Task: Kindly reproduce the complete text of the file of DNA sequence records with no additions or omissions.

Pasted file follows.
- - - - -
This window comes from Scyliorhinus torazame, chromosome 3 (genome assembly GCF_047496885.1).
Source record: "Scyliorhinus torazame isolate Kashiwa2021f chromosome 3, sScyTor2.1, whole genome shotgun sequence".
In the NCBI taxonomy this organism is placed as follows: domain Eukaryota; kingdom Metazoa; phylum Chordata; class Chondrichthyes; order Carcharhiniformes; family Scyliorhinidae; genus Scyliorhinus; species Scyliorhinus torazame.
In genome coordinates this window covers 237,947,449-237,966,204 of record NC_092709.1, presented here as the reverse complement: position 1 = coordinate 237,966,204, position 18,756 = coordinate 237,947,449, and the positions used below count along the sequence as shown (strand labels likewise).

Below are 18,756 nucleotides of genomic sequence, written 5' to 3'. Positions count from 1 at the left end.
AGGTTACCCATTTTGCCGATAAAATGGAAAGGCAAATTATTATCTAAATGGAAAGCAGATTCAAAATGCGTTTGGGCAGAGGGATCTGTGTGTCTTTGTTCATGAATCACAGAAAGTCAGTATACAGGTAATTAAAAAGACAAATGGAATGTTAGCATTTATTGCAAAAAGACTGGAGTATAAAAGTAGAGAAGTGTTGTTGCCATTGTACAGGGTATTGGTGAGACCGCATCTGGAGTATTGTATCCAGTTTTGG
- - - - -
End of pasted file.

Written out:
This window comes from Scyliorhinus torazame, chromosome 3 (genome assembly GCF_047496885.1).
Source record: "Scyliorhinus torazame isolate Kashiwa2021f chromosome 3, sScyTor2.1, whole genome shotgun sequence".
In the NCBI taxonomy this organism is placed as follows: domain Eukaryota; kingdom Metazoa; phylum Chordata; class Chondrichthyes; order Carcharhiniformes; family Scyliorhinidae; genus Scyliorhinus; species Scyliorhinus torazame.
In genome coordinates this window covers 237,947,449-237,966,204 of record NC_092709.1, presented here as the reverse complement: position 1 = coordinate 237,966,204, position 18,756 = coordinate 237,947,449, and the positions used below count along the sequence as shown (strand labels likewise).

Below are 18,756 nucleotides of genomic sequence, written 5' to 3'. Positions count from 1 at the left end.
AGGTTACCCATTTTGCCGATAAAATGGAAAGGCAAATTATTATCTAAATGGAAAGCAGATTCAAAATGCGTTTGGGCAGAGGGATCTGTGTGTCTTTGTTCATGAATCACAGAAAGTCAGTATACAGGTAATTAAAAAGACAAATGGAATGTTAGCATTTATTGCAAAAAGACTGGAGTATAAAAGTAGAGAAGTGTTGTTGCCATTGTACAGGGTATTGGTGAGACCGCATCTGGAGTATTGTATCCAGTTTTGG